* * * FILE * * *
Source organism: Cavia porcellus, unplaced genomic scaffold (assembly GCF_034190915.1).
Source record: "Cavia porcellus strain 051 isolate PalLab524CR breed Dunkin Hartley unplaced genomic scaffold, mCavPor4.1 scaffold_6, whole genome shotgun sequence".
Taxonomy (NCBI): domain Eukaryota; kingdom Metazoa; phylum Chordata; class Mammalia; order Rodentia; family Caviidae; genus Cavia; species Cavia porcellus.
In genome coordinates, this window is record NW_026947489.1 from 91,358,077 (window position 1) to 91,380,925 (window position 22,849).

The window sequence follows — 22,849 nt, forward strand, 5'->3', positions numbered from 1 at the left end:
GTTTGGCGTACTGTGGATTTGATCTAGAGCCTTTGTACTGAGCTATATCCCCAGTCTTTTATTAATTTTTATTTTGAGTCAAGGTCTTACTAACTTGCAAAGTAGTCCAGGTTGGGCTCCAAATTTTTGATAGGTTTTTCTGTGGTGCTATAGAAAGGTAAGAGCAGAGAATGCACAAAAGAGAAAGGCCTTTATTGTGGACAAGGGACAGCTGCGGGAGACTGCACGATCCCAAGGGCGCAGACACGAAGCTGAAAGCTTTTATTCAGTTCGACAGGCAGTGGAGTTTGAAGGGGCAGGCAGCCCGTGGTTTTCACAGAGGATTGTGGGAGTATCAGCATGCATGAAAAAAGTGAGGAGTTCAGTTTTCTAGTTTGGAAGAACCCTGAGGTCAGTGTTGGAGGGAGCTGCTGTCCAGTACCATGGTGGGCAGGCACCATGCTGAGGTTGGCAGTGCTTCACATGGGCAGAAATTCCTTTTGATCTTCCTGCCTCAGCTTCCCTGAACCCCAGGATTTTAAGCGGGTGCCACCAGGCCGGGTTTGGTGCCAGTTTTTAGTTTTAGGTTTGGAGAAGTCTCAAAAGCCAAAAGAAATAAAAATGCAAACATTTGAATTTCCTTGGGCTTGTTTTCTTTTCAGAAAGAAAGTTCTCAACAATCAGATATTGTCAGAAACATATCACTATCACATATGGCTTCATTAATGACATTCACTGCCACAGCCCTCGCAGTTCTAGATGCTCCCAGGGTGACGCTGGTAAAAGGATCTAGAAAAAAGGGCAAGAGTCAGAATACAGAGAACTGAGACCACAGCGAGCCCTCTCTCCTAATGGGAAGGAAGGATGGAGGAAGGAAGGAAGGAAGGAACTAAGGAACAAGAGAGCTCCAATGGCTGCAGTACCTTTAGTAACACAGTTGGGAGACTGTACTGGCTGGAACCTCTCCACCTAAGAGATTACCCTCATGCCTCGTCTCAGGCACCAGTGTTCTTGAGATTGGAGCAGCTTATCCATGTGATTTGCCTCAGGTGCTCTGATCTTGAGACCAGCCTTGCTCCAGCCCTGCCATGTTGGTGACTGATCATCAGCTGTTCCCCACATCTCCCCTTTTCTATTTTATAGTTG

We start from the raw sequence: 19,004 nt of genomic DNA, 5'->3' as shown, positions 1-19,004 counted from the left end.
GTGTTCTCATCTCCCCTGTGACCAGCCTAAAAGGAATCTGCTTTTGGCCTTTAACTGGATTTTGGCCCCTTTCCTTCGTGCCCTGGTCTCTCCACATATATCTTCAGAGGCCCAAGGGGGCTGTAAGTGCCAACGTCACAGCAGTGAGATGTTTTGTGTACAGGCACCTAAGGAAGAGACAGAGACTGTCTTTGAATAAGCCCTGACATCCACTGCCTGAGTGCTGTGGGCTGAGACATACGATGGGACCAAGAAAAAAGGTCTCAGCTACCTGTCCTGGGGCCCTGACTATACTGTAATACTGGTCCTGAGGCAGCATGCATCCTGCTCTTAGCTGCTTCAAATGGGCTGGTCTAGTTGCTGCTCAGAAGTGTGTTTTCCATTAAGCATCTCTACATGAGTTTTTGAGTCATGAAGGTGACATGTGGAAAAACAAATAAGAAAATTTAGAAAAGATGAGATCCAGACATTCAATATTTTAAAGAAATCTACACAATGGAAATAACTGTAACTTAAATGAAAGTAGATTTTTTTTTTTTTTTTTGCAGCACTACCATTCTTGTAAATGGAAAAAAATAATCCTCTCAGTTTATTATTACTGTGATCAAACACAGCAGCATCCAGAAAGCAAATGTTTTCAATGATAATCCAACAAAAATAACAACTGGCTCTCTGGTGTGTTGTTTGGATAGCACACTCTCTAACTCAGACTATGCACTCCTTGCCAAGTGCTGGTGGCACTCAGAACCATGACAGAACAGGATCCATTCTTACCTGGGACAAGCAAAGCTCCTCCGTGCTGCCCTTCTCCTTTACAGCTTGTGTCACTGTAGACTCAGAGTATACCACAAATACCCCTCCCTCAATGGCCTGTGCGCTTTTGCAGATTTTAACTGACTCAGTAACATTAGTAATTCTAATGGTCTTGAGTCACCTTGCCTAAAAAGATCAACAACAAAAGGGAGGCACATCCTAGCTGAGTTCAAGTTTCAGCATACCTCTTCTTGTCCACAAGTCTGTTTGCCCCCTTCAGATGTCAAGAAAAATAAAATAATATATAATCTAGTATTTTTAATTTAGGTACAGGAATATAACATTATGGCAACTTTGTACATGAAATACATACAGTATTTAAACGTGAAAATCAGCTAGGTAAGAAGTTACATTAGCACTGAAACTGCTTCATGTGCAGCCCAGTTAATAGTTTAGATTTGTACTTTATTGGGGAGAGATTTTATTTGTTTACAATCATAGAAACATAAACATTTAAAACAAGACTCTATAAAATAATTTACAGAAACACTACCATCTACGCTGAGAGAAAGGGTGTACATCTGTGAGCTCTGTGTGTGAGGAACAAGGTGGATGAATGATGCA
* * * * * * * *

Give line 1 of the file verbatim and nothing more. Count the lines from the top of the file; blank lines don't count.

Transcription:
Source organism: Cavia porcellus, unplaced genomic scaffold (assembly GCF_034190915.1).